1853 September 30 Letter to George Q. Cannon

Title

1853 September 30 Letter to George Q. Cannon

Description

Response to George Q. Cannon’s mission letter, detailing crimes of Indian Walker, progress on a city wall, and counsel given to natives of Brother Cannon’s mission.

Type

Correspondence
Indian Affairs

Sender

Brigham Young

Recipient

George Q. Cannon

Date

1853 September 30

Location

Great Salt Lake City

Number of Pages

3

Subject

Missionary Work
Indian Affairs
Building and Construction

extracted text

G. S. L City, Sept. 30, 1853

Dear Brother Cannon,
Your letter dated June 14th arrived by the last mail, and I take much pleasure in answering by the first return mail, being fully aware that even a few lines from home will prove cheering to you in your far off Island Mission. I was highly gratified with the success that has attended your labors and those of the brethren engaged in the same mission, and with the extended detail thereof contained in your letter. The Lord is prospering all our missions so far as we can learn, though but little has been done in the West India Islands, & Bro. Orson Spencer and Jacob Houtz were expelled from Prussia without being heard there, and are now at home.
Union prevails in our midst, and crops are abundant, our labors, and efforts are abundantly blessed spiritually and temporally. During the last two months, Indian Walker & his band of Utahs have committed some depredations, have killed 4 of our people, and slightly wounded several, driven off quite a number of our stock, and have had eleven of their number killed. No disturbances has occured since the 13th inst. The names of the brethren killed are Alex. Keel, John Dixon, John Quayle, and Wm. Hatton.
This movement on the part of Walker, has caused the brethren to give heed to counsel in forming new Settlements, that is, to make them safe and secure by placing their buildings and sta<o>ck yards compact; that they may be able to defend them, and in addition to the ordinary labors of the season all the settlements are now busy in fortifying themselves to be ready for any emergency.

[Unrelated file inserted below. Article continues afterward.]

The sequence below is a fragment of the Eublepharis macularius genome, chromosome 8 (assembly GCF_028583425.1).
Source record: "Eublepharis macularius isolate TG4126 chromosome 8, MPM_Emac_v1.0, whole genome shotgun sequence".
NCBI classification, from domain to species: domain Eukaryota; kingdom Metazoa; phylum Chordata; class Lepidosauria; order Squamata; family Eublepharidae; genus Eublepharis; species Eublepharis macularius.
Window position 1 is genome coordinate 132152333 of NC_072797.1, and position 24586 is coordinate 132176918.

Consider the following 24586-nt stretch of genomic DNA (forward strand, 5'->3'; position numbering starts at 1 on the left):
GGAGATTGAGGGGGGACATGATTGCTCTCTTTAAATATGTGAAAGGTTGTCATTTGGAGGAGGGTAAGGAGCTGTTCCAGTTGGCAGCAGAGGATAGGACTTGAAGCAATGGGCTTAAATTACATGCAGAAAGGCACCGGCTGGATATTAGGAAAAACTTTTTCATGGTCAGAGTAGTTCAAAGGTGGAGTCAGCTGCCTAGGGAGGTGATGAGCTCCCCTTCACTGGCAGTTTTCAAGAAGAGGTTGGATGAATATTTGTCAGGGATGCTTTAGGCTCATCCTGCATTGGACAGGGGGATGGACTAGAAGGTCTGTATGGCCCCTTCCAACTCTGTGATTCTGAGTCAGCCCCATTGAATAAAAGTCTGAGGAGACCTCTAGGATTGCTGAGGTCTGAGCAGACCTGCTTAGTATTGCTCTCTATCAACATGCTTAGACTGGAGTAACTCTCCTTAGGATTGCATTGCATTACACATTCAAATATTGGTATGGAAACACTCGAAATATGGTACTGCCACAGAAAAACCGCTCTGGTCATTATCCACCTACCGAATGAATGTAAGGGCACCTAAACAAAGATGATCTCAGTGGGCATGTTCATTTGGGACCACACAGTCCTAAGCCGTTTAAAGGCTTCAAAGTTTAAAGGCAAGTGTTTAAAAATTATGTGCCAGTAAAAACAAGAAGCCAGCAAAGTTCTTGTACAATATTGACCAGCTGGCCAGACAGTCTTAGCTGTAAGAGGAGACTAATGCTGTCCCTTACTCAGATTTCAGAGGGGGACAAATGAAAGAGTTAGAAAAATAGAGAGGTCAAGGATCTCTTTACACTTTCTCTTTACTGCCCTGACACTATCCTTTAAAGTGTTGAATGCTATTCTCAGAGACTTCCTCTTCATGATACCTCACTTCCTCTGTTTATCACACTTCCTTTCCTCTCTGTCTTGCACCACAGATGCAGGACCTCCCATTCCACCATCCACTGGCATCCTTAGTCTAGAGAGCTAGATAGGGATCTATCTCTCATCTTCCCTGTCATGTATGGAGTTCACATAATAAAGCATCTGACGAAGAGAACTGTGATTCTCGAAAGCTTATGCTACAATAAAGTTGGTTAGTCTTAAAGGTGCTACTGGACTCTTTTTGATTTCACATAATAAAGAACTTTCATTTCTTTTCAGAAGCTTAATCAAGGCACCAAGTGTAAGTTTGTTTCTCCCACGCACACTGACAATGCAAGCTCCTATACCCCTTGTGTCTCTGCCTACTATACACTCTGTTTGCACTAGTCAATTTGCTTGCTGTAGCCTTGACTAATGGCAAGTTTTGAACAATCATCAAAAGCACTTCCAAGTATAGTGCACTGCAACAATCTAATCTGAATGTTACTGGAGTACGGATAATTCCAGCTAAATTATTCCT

The inhabitants of this city will begin next week to make a ditch and wall entirely around it, the wall is to be made of earth, & 6 feet thick at the bottom & 12 feet high, with suitable gates, bastions, and culverts, and will probably cost about $40.000. The north line of the wall around the Temple block is all laid, ready for the coping stone and iron railing and the workmen are progressing rapidly with the West & South lines, and should the coming winter be mild we expect to be able to enclose the entire block by spring, and most of the deep excavation for the foundation of our temple is completed.
I approve of your intentions to expedite the printing of the Book of Mormon, with all reasonable dispatch, for it is obvious that the natives will be greatly benefitted and gratified with the privilege of reading our views in their own language, but be careful not to urge on the printing, or any expense faster than your means there will warrant.
On the subject of gathering, until a way opens, my counsel to the natives is, for them to exercise faith and patience, and situate themselves on the Islands to the best advantage that local laws, and circumstances will admit of.
Health continues to prevail, and there is an increasing readiness to pay tithing, and hearken to counsel, which constantly increases our union, and our sphere of usefulness.
This year's immigrations are arriving in goodly number, and in good spirits, and generally speaking, they have been blessed in their journeying.
Our governmental affairs are moving on smoothly, at present, both at home and abroad.